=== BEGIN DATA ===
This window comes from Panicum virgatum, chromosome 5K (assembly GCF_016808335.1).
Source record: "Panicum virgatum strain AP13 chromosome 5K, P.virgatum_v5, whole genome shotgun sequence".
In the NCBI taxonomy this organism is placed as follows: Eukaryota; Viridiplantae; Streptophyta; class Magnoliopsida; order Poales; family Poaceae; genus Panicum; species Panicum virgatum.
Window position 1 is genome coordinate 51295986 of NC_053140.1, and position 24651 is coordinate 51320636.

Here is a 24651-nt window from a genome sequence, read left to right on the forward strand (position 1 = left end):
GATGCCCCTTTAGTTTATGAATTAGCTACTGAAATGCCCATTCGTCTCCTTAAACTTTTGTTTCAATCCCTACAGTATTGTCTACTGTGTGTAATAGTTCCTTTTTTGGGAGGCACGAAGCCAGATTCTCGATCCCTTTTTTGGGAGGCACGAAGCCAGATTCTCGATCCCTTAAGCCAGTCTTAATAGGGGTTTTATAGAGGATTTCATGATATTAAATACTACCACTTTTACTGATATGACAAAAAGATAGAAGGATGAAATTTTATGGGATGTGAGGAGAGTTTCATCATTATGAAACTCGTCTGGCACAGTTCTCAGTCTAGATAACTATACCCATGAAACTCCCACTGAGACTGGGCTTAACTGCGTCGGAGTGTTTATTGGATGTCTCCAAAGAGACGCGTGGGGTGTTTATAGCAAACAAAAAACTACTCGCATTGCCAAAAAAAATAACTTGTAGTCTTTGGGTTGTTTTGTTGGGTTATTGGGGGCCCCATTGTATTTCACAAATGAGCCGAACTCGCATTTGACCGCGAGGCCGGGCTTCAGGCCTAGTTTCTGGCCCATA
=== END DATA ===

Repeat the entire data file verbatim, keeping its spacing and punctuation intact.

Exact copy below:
This window comes from Panicum virgatum, chromosome 5K (assembly GCF_016808335.1).
Source record: "Panicum virgatum strain AP13 chromosome 5K, P.virgatum_v5, whole genome shotgun sequence".
In the NCBI taxonomy this organism is placed as follows: Eukaryota; Viridiplantae; Streptophyta; class Magnoliopsida; order Poales; family Poaceae; genus Panicum; species Panicum virgatum.
Window position 1 is genome coordinate 51295986 of NC_053140.1, and position 24651 is coordinate 51320636.

Here is a 24651-nt window from a genome sequence, read left to right on the forward strand (position 1 = left end):
GATGCCCCTTTAGTTTATGAATTAGCTACTGAAATGCCCATTCGTCTCCTTAAACTTTTGTTTCAATCCCTACAGTATTGTCTACTGTGTGTAATAGTTCCTTTTTTGGGAGGCACGAAGCCAGATTCTCGATCCCTTTTTTGGGAGGCACGAAGCCAGATTCTCGATCCCTTAAGCCAGTCTTAATAGGGGTTTTATAGAGGATTTCATGATATTAAATACTACCACTTTTACTGATATGACAAAAAGATAGAAGGATGAAATTTTATGGGATGTGAGGAGAGTTTCATCATTATGAAACTCGTCTGGCACAGTTCTCAGTCTAGATAACTATACCCATGAAACTCCCACTGAGACTGGGCTTAACTGCGTCGGAGTGTTTATTGGATGTCTCCAAAGAGACGCGTGGGGTGTTTATAGCAAACAAAAAACTACTCGCATTGCCAAAAAAAATAACTTGTAGTCTTTGGGTTGTTTTGTTGGGTTATTGGGGGCCCCATTGTATTTCACAAATGAGCCGAACTCGCATTTGACCGCGAGGCCGGGCTTCAGGCCTAGTTTCTGGCCCATA